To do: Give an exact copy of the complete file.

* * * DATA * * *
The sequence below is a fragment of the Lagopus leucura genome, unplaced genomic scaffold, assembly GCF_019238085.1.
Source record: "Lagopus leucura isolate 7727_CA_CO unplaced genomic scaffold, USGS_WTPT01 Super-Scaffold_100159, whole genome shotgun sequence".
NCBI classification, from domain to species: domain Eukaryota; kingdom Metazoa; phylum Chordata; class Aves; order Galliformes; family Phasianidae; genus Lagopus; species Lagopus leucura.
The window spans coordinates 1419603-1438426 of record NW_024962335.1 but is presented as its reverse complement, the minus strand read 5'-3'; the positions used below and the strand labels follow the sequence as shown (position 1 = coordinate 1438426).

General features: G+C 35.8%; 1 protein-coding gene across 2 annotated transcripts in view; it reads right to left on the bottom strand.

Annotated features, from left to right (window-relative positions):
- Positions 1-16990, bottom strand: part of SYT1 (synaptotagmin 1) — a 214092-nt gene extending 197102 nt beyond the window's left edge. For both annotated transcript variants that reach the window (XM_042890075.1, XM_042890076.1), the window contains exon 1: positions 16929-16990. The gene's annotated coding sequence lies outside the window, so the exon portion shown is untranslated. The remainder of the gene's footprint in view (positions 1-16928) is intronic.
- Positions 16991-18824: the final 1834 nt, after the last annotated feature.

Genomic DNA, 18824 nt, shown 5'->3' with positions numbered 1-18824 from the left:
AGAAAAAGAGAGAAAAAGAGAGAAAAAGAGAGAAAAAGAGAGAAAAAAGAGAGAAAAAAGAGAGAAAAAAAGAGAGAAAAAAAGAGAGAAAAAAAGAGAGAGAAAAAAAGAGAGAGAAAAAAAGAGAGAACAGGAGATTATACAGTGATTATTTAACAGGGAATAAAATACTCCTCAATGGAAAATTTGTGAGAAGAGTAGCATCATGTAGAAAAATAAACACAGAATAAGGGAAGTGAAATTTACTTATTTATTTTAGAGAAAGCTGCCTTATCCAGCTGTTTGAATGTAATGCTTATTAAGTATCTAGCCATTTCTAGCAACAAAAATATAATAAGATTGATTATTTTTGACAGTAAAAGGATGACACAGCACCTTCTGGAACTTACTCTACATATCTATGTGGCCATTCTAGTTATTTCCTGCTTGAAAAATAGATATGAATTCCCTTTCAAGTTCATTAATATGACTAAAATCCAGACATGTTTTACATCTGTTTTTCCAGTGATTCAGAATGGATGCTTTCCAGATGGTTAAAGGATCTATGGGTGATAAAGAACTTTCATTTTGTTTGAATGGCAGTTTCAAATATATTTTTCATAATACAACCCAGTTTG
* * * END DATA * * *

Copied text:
The sequence below is a fragment of the Lagopus leucura genome, unplaced genomic scaffold, assembly GCF_019238085.1.
Source record: "Lagopus leucura isolate 7727_CA_CO unplaced genomic scaffold, USGS_WTPT01 Super-Scaffold_100159, whole genome shotgun sequence".
NCBI classification, from domain to species: domain Eukaryota; kingdom Metazoa; phylum Chordata; class Aves; order Galliformes; family Phasianidae; genus Lagopus; species Lagopus leucura.
The window spans coordinates 1419603-1438426 of record NW_024962335.1 but is presented as its reverse complement, the minus strand read 5'-3'; the positions used below and the strand labels follow the sequence as shown (position 1 = coordinate 1438426).

General features: G+C 35.8%; 1 protein-coding gene across 2 annotated transcripts in view; it reads right to left on the bottom strand.

Annotated features, from left to right (window-relative positions):
- Positions 1-16990, bottom strand: part of SYT1 (synaptotagmin 1) — a 214092-nt gene extending 197102 nt beyond the window's left edge. For both annotated transcript variants that reach the window (XM_042890075.1, XM_042890076.1), the window contains exon 1: positions 16929-16990. The gene's annotated coding sequence lies outside the window, so the exon portion shown is untranslated. The remainder of the gene's footprint in view (positions 1-16928) is intronic.
- Positions 16991-18824: the final 1834 nt, after the last annotated feature.

Genomic DNA, 18824 nt, shown 5'->3' with positions numbered 1-18824 from the left:
AGAAAAAGAGAGAAAAAGAGAGAAAAAGAGAGAAAAAGAGAGAAAAAAGAGAGAAAAAAGAGAGAAAAAAAGAGAGAAAAAAAGAGAGAAAAAAAGAGAGAGAAAAAAAGAGAGAGAAAAAAAGAGAGAACAGGAGATTATACAGTGATTATTTAACAGGGAATAAAATACTCCTCAATGGAAAATTTGTGAGAAGAGTAGCATCATGTAGAAAAATAAACACAGAATAAGGGAAGTGAAATTTACTTATTTATTTTAGAGAAAGCTGCCTTATCCAGCTGTTTGAATGTAATGCTTATTAAGTATCTAGCCATTTCTAGCAACAAAAATATAATAAGATTGATTATTTTTGACAGTAAAAGGATGACACAGCACCTTCTGGAACTTACTCTACATATCTATGTGGCCATTCTAGTTATTTCCTGCTTGAAAAATAGATATGAATTCCCTTTCAAGTTCATTAATATGACTAAAATCCAGACATGTTTTACATCTGTTTTTCCAGTGATTCAGAATGGATGCTTTCCAGATGGTTAAAGGATCTATGGGTGATAAAGAACTTTCATTTTGTTTGAATGGCAGTTTCAAATATATTTTTCATAATACAACCCAGTTTG